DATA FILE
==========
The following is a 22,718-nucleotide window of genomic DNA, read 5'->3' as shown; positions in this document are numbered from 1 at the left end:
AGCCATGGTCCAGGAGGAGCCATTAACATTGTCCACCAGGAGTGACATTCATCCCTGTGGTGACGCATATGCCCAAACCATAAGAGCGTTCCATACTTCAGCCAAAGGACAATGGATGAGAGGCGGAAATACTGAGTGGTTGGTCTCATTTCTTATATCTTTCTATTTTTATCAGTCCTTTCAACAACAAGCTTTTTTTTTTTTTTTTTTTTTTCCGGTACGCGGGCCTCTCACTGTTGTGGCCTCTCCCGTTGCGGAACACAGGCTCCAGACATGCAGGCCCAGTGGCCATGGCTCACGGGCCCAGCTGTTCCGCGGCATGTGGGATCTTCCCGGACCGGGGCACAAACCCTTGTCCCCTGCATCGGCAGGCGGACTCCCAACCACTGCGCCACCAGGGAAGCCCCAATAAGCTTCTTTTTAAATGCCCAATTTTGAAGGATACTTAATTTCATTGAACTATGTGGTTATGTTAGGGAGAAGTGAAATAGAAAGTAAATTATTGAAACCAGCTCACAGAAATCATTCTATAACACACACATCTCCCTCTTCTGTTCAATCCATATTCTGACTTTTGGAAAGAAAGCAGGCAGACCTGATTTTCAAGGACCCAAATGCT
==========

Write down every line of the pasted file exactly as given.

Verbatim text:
The following is a 22,718-nucleotide window of genomic DNA, read 5'->3' as shown; positions in this document are numbered from 1 at the left end:
AGCCATGGTCCAGGAGGAGCCATTAACATTGTCCACCAGGAGTGACATTCATCCCTGTGGTGACGCATATGCCCAAACCATAAGAGCGTTCCATACTTCAGCCAAAGGACAATGGATGAGAGGCGGAAATACTGAGTGGTTGGTCTCATTTCTTATATCTTTCTATTTTTATCAGTCCTTTCAACAACAAGCTTTTTTTTTTTTTTTTTTTTTTCCGGTACGCGGGCCTCTCACTGTTGTGGCCTCTCCCGTTGCGGAACACAGGCTCCAGACATGCAGGCCCAGTGGCCATGGCTCACGGGCCCAGCTGTTCCGCGGCATGTGGGATCTTCCCGGACCGGGGCACAAACCCTTGTCCCCTGCATCGGCAGGCGGACTCCCAACCACTGCGCCACCAGGGAAGCCCCAATAAGCTTCTTTTTAAATGCCCAATTTTGAAGGATACTTAATTTCATTGAACTATGTGGTTATGTTAGGGAGAAGTGAAATAGAAAGTAAATTATTGAAACCAGCTCACAGAAATCATTCTATAACACACACATCTCCCTCTTCTGTTCAATCCATATTCTGACTTTTGGAAAGAAAGCAGGCAGACCTGATTTTCAAGGACCCAAATGCT